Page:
Dissatisfaction (November 3, 1863)

This image, taken in September 1863 outside Culpeper, shows Meade with several of his generals. From left to right we have Gouverneur Warren, then in temporary command of the II Corps while Winfield Scott Hancock recovered from his Gettysburg wound; William French, commanding the III Corps; Meade; Henry Hunt, the army's artillery chief, chief of staff Andrew Humphreys; and George Sykes (V Corps).

This image, taken in September 1863 outside Culpeper, shows Meade with several of his generals. From left to right we have Gouverneur Warren, then in temporary command of the II Corps while Winfield Scott Hancock recovered from his Gettysburg wound; William French, commanding the III Corps; Meade; Henry Hunt, the army’s artillery chief, chief of staff Andrew Humphreys; and George Sykes (V Corps).

In his letter home on November 1, Meade remains defensive about his recent operations. He knew that President Lincoln and General in Chief Henry Halleck were not happy with the results, but he felt they should remove him from command if they thought someone could do better. Yet when he did propose a plan of action—an attempt to flank Lee’s army by crossing the Rappahannock at Banks Ford and Fredericksburg—Lincoln refused permission. Perhaps Meade’s projected strategy aroused bad memories of Ambrose Burnside’s disastrous campaign, but almost certainly the president worried that the movement risked leaving Washington exposed. It’s interesting to speculate, though, what would have happened had the Army of the Potomac been in Fredericksburg in the spring of 1864 instead of having to fight its way through the Wilderness.

Within the army rumor had it that Meade was going to be replaced. “Candidly, we feel every confidence in Meade, and if anyone succeeds him but McClellan, the dissatisfaction will be intense,” noted one officer.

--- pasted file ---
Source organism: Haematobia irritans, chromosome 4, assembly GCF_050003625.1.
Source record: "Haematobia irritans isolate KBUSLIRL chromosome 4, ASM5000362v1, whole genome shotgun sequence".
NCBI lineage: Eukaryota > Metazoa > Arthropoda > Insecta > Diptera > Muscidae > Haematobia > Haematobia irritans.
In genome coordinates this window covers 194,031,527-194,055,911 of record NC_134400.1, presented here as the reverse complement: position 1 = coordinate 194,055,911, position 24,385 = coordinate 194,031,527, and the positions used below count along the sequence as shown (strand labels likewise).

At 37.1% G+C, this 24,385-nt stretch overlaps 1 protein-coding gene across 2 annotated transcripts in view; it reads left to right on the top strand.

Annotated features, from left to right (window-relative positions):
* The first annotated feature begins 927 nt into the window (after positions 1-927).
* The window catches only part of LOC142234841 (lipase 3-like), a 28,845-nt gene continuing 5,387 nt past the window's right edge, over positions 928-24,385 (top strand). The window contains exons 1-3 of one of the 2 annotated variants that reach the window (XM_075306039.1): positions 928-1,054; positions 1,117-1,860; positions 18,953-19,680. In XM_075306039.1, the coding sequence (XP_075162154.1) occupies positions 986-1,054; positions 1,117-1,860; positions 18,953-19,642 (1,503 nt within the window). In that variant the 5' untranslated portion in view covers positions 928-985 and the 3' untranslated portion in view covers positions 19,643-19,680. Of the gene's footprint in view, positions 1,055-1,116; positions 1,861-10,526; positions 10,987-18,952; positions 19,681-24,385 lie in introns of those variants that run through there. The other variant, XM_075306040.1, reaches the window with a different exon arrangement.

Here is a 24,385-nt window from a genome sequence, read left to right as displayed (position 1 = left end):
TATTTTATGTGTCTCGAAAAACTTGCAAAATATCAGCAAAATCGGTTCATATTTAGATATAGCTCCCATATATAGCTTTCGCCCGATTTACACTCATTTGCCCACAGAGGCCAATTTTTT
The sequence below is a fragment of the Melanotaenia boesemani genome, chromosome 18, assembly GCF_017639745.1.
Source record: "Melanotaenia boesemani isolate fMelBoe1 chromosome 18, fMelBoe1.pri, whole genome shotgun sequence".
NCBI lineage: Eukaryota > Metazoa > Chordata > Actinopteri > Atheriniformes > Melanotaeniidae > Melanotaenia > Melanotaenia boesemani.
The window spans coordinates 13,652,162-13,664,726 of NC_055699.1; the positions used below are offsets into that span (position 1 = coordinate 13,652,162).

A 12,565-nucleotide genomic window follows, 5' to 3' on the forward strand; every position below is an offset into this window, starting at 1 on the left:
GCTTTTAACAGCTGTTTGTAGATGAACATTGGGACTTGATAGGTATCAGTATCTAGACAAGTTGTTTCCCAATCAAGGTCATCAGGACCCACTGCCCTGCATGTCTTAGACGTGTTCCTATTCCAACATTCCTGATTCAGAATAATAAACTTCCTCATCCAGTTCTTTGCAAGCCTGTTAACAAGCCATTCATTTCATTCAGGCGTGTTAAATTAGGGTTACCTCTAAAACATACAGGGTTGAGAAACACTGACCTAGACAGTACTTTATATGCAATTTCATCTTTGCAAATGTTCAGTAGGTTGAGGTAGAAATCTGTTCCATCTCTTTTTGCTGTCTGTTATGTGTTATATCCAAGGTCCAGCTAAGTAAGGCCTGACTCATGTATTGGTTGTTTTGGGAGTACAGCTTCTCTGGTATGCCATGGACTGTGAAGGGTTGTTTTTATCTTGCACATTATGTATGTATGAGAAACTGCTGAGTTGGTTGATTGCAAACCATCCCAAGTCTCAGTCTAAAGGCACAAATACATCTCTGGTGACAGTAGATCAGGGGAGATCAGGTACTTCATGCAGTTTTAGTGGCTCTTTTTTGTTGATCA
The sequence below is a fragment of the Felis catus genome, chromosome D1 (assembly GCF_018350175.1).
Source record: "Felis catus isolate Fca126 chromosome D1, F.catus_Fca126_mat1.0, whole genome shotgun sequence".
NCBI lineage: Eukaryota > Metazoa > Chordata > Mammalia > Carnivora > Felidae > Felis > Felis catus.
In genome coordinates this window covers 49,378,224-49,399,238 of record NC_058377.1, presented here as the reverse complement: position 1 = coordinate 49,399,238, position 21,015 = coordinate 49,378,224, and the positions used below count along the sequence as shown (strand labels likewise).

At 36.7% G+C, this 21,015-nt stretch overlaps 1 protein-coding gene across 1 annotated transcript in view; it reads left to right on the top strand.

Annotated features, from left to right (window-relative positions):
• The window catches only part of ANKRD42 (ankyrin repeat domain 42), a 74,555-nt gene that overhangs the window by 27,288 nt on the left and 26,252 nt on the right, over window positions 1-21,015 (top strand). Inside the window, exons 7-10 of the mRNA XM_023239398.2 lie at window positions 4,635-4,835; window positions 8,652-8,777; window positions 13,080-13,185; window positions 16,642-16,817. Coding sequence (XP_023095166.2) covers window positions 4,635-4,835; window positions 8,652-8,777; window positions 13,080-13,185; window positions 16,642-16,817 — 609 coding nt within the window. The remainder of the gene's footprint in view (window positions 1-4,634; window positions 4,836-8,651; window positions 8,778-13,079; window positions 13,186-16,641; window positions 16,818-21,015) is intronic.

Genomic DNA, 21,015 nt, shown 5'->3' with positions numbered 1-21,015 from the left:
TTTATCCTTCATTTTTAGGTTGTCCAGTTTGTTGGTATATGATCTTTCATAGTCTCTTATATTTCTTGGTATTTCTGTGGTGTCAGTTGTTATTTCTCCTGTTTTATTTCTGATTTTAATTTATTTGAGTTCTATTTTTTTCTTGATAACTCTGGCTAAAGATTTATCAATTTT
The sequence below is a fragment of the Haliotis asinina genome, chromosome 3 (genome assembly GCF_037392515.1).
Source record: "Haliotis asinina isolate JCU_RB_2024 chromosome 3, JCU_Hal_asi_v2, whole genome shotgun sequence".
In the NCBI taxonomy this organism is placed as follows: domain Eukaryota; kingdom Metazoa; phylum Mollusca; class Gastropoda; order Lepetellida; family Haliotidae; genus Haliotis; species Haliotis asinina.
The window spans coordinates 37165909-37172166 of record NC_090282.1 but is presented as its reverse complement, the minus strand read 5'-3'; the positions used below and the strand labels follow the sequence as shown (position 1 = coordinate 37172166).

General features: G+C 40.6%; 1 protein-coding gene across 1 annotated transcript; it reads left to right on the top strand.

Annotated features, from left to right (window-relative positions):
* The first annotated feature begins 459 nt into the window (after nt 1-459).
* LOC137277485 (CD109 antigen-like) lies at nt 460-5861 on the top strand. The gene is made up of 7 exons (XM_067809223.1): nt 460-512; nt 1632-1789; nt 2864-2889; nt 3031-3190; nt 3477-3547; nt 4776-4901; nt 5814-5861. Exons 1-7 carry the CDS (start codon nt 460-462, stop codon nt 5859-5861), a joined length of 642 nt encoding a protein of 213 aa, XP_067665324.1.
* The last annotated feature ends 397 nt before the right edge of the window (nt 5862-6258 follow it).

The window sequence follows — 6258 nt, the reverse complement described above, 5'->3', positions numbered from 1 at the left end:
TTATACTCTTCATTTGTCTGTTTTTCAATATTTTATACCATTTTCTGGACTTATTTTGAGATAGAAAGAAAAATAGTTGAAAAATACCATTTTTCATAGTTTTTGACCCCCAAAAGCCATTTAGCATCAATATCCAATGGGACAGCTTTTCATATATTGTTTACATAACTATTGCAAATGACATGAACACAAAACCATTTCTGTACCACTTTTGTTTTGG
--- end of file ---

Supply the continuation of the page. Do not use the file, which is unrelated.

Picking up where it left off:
There is no doubt my failure to engage Lee in battle during his recent advance created great disappointment, in which feeling I fully shared. I have seen and heard of no indications of absolute dissatisfaction, though this may have existed without its being manifested. The General in Chief did telegraph me I had better fight instead of running away, but as he did not explain how I could fight to advantage, I paid no attention to the very rough manner in which he expressed his views, except to inform him that, if my judgment was not approved, I ought to be and deserved to be relieved; to which I received no reply beyond a disclaiming of any intention to give offence. Now I have clearly indicated what I thought feasible and practicable and my plan is disapproved. I think under these circumstances justice to me and the true interests of the country justify their selecting some one else to command.

Meade’s correspondence taken from The Life and Letters of George Gordon Meade, Major-General United States Army, Vol. 2, (New York: Charles Scribner’s Sons, 1913), p. 155. Available via Google Books.

Have you read Searching for George Gordon Meade: The Forgotten Victor of Gettysburg yet? If not, you can buy it here!

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